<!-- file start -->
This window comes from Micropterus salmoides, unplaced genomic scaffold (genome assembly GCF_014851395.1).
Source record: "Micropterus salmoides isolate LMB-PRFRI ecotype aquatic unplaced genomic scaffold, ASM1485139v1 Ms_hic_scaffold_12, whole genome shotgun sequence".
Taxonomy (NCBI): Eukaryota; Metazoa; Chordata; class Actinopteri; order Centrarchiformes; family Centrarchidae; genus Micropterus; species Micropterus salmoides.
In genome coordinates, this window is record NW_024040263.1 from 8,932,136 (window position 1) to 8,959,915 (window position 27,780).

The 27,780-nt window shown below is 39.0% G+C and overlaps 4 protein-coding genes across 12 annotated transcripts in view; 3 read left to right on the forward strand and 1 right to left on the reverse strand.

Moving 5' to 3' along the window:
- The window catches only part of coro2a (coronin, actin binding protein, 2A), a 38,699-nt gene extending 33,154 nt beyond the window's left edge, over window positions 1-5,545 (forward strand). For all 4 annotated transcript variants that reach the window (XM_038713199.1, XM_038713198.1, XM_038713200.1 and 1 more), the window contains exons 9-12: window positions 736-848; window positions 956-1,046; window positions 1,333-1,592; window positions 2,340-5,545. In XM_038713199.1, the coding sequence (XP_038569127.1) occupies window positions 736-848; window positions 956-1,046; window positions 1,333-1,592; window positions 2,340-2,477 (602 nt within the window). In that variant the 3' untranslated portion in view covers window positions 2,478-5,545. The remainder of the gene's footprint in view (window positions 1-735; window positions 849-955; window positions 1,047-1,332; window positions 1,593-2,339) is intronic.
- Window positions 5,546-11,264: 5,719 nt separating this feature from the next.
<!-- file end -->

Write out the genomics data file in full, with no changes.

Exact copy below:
This window comes from Micropterus salmoides, unplaced genomic scaffold (genome assembly GCF_014851395.1).
Source record: "Micropterus salmoides isolate LMB-PRFRI ecotype aquatic unplaced genomic scaffold, ASM1485139v1 Ms_hic_scaffold_12, whole genome shotgun sequence".
Taxonomy (NCBI): Eukaryota; Metazoa; Chordata; class Actinopteri; order Centrarchiformes; family Centrarchidae; genus Micropterus; species Micropterus salmoides.
In genome coordinates, this window is record NW_024040263.1 from 8,932,136 (window position 1) to 8,959,915 (window position 27,780).

The 27,780-nt window shown below is 39.0% G+C and overlaps 4 protein-coding genes across 12 annotated transcripts in view; 3 read left to right on the forward strand and 1 right to left on the reverse strand.

Moving 5' to 3' along the window:
- The window catches only part of coro2a (coronin, actin binding protein, 2A), a 38,699-nt gene extending 33,154 nt beyond the window's left edge, over window positions 1-5,545 (forward strand). For all 4 annotated transcript variants that reach the window (XM_038713199.1, XM_038713198.1, XM_038713200.1 and 1 more), the window contains exons 9-12: window positions 736-848; window positions 956-1,046; window positions 1,333-1,592; window positions 2,340-5,545. In XM_038713199.1, the coding sequence (XP_038569127.1) occupies window positions 736-848; window positions 956-1,046; window positions 1,333-1,592; window positions 2,340-2,477 (602 nt within the window). In that variant the 3' untranslated portion in view covers window positions 2,478-5,545. The remainder of the gene's footprint in view (window positions 1-735; window positions 849-955; window positions 1,047-1,332; window positions 1,593-2,339) is intronic.
- Window positions 5,546-11,264: 5,719 nt separating this feature from the next.